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The Question of the 'Standardisation' of Written English in the Fifteenth Century

Takeda, Reiko (2001) The Question of the 'Standardisation' of Written English in the Fifteenth Century. PhD thesis, University of Leeds.


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The present thesis attempts to reconsider the widely held assumption found in the histories of the English language, namely, that the English Chancery was the source and the cause of the standardisation of the English language which occurred in the fifteenth century. The thesis considers how the standardisation of the English language is presently described in a number of textbooks. It questions the role of the late medieval English Chancery as an agent of standardisation, and the status of the so-called 'Chancery English' as the early standardised form of English. The account of the standardisation of the English language is confusing and remains unsatisfactory. The thesis identifies problems associated with current explanations regarding the 'emergence' of Standard English in the fifteenth century, and discusses some reasons why some inconsistencies have been overlooked. Problems arise when researchers try to judge the changes evident in fifteenth-century English by employing modem values and ideas on standardisation which do not apply to late medieval English. This anachronistic practice is hazardous, since there is little consensus over the issue of Standard English even in the present -day context and Standard English is a matter of fierce controversy. The modem concept of standardisation and Standard English are examined and the change in the written English of the fifteenth century is reconsidered in the light of the contemporary understanding of a standard language. It is further suggested that the changes found in written English of the fifteenth century could be more accurately described by taking into account the effects of dialect contact. Some linguistic features of written texts from Yorkshire and East Anglia are considered from the contact-based approach rather than seeing the changes as manifestations of enforced 'standardisation'.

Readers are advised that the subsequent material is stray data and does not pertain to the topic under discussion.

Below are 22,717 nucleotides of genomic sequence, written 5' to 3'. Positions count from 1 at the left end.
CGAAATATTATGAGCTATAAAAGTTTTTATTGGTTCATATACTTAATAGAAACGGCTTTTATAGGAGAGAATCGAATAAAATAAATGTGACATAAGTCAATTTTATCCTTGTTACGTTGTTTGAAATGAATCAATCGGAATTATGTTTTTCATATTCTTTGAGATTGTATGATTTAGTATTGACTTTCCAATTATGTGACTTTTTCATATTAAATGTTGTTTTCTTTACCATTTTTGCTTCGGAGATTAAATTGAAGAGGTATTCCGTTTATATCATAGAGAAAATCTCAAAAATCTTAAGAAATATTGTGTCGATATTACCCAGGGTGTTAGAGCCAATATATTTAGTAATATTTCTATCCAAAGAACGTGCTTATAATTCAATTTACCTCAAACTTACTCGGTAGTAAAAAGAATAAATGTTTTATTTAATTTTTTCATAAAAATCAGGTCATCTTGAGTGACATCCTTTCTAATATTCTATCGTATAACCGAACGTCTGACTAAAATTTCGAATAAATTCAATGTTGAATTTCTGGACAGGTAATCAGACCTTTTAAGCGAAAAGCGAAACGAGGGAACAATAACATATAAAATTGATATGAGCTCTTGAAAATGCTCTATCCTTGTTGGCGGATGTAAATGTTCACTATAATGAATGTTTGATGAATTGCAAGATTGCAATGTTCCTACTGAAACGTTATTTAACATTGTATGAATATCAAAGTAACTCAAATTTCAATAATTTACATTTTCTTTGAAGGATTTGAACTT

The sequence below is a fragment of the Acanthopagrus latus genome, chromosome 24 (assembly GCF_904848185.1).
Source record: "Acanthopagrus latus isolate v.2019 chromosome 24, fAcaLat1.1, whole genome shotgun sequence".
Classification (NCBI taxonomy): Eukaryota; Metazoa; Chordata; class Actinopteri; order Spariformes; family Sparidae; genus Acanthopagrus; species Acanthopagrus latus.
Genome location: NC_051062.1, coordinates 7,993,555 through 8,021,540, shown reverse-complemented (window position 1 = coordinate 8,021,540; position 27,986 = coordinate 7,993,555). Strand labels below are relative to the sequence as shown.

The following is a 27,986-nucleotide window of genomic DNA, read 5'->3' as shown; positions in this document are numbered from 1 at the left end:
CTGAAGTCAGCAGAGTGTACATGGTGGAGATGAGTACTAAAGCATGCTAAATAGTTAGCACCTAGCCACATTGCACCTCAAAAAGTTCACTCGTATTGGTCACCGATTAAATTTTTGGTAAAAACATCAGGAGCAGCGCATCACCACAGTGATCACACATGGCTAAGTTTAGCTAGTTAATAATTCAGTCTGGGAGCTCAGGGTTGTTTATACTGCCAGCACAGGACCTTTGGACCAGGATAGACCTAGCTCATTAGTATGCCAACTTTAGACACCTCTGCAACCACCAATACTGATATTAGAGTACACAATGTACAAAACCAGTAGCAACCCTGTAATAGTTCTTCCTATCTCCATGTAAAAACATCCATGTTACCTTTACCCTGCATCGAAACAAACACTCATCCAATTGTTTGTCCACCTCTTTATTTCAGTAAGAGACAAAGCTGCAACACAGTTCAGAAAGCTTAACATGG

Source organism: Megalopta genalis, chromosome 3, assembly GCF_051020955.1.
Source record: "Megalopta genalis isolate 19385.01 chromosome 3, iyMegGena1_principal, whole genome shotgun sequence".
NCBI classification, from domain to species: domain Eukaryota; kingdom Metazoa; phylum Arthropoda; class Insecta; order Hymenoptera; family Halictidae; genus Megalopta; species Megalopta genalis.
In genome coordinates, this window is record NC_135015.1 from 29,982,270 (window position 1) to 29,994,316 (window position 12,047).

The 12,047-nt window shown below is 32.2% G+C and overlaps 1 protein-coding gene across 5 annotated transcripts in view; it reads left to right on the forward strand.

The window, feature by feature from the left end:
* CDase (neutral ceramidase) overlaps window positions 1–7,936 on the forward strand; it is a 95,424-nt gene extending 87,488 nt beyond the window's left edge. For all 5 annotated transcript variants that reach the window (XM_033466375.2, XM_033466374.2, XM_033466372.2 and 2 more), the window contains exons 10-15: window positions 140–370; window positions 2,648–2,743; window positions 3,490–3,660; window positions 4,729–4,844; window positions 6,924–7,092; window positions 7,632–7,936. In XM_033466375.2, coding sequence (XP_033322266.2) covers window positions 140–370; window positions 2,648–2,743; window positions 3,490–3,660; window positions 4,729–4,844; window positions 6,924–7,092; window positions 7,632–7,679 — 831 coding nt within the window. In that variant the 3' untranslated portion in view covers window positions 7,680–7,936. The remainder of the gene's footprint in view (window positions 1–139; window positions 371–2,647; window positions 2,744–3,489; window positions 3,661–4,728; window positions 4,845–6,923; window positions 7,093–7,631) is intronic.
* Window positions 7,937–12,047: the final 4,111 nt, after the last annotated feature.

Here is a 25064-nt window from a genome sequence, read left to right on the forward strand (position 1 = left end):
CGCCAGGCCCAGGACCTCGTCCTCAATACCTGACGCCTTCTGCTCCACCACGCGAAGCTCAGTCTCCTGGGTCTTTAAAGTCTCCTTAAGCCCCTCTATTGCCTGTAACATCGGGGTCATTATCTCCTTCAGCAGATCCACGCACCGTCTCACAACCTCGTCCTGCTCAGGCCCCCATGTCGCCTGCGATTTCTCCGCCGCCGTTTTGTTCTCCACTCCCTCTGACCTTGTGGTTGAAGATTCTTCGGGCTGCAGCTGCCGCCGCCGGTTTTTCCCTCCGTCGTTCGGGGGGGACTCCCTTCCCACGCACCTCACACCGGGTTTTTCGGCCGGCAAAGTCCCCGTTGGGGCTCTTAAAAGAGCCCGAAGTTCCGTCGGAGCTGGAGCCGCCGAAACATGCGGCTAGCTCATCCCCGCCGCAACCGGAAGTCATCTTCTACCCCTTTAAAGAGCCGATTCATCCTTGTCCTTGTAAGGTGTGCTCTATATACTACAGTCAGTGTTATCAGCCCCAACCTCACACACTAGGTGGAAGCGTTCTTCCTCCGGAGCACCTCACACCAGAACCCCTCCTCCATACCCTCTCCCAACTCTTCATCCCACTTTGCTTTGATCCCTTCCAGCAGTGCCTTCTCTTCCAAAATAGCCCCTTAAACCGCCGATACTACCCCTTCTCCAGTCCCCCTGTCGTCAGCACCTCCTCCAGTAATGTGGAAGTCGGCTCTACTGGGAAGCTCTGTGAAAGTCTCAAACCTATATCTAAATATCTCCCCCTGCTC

Item Type: Thesis (PhD)
Academic Units: The University of Leeds > Faculty of Arts, Humanities and Cultures (Leeds) > School of English (Leeds)
Identification Number/EthosID: uk.bl.ethos.536400
Depositing User: Ethos Import
Date Deposited: 09 Sep 2011 12:44
Last Modified: 07 Mar 2014 11:14
URI: http://etheses.whiterose.ac.uk/id/eprint/1644

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